Prompted by increased concerns of an influenza pandemic and the need to protect healthcare workers and facilities as the first line of defense, the Occupational Safety and Health Administration ("OSHA") recently issued its "Pandemic Influenza Preparedness and Response Guidance for Healthcare Workers and Healthcare Employers." This guidance provides a comprehensive resource for health care facilities and employers and builds upon its earlier publication, "Preparing Workplaces for an Influenza Pandemic," which offers general guidance for all types of workplaces and identifies health care facilities and workers as at the highest occupational risk for pandemic influenza. 

Each of these publications was created in cooperation with the U.S. Department of Health and Human Services and in response to President Bush's National Strategy for Pandemic Influenza Implementation Plan. The goal of the most recent guidance is to assist employers in assessing risk and developing policies and practices customized to the unique aspects of the health care setting. A recent study suggests that a pandemic flu affecting 15 percent to 35 percent of the United States would result in unprecedented hospitalizations and outpatient visits, thus requiring a large-scale and sustained response from health care facilities and professionals. These facilities and professionals must be able to resist infection at the highest level in order to sustain the response level necessary to meet expected demands.

The guidance is arranged into four sections: (1) clinical and historical information on influenza and influenza pandemics; (2) infection control for facilities management and individual workers; (3) pandemic influenza preparedness (such as planning tools, allocation of responsibilities and communication methods); and (4) OSHA standards of special importance (e.g., personal protective equipment, respiratory protection and blood-borne pathogens). It also includes several appendices containing sample infection-control plans, supply checklists and other technical information.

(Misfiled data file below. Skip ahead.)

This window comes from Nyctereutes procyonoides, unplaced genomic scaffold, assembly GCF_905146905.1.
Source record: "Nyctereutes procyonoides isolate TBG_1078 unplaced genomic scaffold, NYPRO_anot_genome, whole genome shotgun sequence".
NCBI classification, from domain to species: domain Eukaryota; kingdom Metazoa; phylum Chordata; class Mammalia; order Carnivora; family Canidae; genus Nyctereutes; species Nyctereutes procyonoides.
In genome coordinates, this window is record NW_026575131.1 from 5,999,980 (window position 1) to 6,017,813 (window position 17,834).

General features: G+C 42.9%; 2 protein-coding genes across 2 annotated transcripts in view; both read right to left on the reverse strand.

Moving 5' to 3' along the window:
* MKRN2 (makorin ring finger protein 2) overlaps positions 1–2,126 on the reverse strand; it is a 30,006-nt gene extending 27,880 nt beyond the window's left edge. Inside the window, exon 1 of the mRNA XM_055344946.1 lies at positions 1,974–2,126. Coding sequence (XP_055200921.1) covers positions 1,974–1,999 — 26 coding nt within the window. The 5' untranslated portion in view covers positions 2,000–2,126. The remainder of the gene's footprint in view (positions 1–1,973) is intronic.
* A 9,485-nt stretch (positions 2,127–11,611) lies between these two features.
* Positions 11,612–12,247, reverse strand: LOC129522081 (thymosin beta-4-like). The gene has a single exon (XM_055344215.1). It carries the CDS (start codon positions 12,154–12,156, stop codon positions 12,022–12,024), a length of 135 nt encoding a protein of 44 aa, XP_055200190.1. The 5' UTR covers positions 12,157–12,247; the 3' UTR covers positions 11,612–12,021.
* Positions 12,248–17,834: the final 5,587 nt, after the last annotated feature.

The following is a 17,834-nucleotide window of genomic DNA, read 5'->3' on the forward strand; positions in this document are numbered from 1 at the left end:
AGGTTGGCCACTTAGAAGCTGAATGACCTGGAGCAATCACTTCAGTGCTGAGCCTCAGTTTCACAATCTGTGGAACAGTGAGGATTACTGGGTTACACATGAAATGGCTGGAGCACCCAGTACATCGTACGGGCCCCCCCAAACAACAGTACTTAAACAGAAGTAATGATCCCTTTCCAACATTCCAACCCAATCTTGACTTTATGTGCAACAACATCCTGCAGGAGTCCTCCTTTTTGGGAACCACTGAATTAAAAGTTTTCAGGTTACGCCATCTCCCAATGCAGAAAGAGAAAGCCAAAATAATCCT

The fundamental purpose of OSHA's actions in issuing the guidance is to advise employers that preparation is key. A severe pandemic could lead to high levels of illness, death and socioeconomic disruptions, which can only be mitigated through effective planning. Should a pandemic occur, OSHA will furnish up-to-date information and guidance to the public through the website.

In the meantime, employers are responsible for providing a safe and healthful workplace for their employees. As such, OSHA may be inclined to use this guidance to issue citations under 5(a)(1) of the OSHA Act, General Duty Clause (similar to what has been done with ergonomics hazards), if it believes an employer has knowledge of a flu hazard and takes no action to protect workers.

If you have questions or seek additional information on this subject, please contact Jill Lashay at 717-237-4856 or